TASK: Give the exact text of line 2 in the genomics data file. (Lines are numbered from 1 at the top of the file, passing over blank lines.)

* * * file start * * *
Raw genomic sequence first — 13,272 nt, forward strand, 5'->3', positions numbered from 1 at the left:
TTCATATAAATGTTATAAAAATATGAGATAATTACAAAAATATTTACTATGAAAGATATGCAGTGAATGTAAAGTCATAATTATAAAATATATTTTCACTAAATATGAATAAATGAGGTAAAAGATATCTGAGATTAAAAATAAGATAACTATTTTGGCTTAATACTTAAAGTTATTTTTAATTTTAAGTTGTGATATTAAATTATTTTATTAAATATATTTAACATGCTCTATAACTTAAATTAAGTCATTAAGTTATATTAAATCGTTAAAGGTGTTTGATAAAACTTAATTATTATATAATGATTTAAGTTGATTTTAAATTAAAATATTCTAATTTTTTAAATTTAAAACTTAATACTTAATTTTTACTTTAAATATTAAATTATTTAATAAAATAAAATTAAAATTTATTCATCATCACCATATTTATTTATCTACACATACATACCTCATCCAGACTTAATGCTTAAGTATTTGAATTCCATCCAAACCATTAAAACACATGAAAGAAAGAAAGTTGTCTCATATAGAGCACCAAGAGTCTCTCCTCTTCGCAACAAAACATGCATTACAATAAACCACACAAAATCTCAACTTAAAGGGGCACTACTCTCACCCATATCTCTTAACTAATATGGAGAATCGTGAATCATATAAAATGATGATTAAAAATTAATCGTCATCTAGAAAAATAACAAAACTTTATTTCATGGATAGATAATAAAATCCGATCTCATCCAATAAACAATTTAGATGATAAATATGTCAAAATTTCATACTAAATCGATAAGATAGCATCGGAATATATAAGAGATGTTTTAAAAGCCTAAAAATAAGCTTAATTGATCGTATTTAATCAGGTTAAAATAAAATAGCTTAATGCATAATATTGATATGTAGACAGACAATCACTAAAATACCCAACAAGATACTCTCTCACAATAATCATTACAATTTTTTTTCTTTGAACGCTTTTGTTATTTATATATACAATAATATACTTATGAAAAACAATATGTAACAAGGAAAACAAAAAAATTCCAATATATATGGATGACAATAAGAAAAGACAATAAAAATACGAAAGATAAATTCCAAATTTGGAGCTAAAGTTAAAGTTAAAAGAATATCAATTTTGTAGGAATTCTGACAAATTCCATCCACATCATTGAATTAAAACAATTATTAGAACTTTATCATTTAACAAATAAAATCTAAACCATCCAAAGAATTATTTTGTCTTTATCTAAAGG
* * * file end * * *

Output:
TTCATATAAATGTTATAAAAATATGAGATAATTACAAAAATATTTACTATGAAAGATATGCAGTGAATGTAAAGTCATAATTATAAAATATATTTTCACTAAATATGAATAAATGAGGTAAAAGATATCTGAGATTAAAAATAAGATAACTATTTTGGCTTAATACTTAAAGTTATTTTTAATTTTAAGTTGTGATATTAAATTATTTTATTAAATATATTTAACATGCTCTATAACTTAAATTAAGTCATTAAGTTATATTAAATCGTTAAAGGTGTTTGATAAAACTTAATTATTATATAATGATTTAAGTTGATTTTAAATTAAAATATTCTAATTTTTTAAATTTAAAACTTAATACTTAATTTTTACTTTAAATATTAAATTATTTAATAAAATAAAATTAAAATTTATTCATCATCACCATATTTATTTATCTACACATACATACCTCATCCAGACTTAATGCTTAAGTATTTGAATTCCATCCAAACCATTAAAACACATGAAAGAAAGAAAGTTGTCTCATATAGAGCACCAAGAGTCTCTCCTCTTCGCAACAAAACATGCATTACAATAAACCACACAAAATCTCAACTTAAAGGGGCACTACTCTCACCCATATCTCTTAACTAATATGGAGAATCGTGAATCATATAAAATGATGATTAAAAATTAATCGTCATCTAGAAAAATAACAAAACTTTATTTCATGGATAGATAATAAAATCCGATCTCATCCAATAAACAATTTAGATGATAAATATGTCAAAATTTCATACTAAATCGATAAGATAGCATCGGAATATATAAGAGATGTTTTAAAAGCCTAAAAATAAGCTTAATTGATCGTATTTAATCAGGTTAAAATAAAATAGCTTAATGCATAATATTGATATGTAGACAGACAATCACTAAAATACCCAACAAGATACTCTCTCACAATAATCATTACAATTTTTTTTCTTTGAACGCTTTTGTTATTTATATATACAATAATATACTTATGAAAAACAATATGTAACAAGGAAAACAAAAAAATTCCAATATATATGGATGACAATAAGAAAAGACAATAAAAATACGAAAGATAAATTCCAAATTTGGAGCTAAAGTTAAAGTTAAAAGAATATCAATTTTGTAGGAATTCTGACAAATTCCATCCACATCATTGAATTAAAACAATTATTAGAACTTTATCATTTAACAAATAAAATCTAAACCATCCAAAGAATTATTTTGTCTTTATCTAAAGG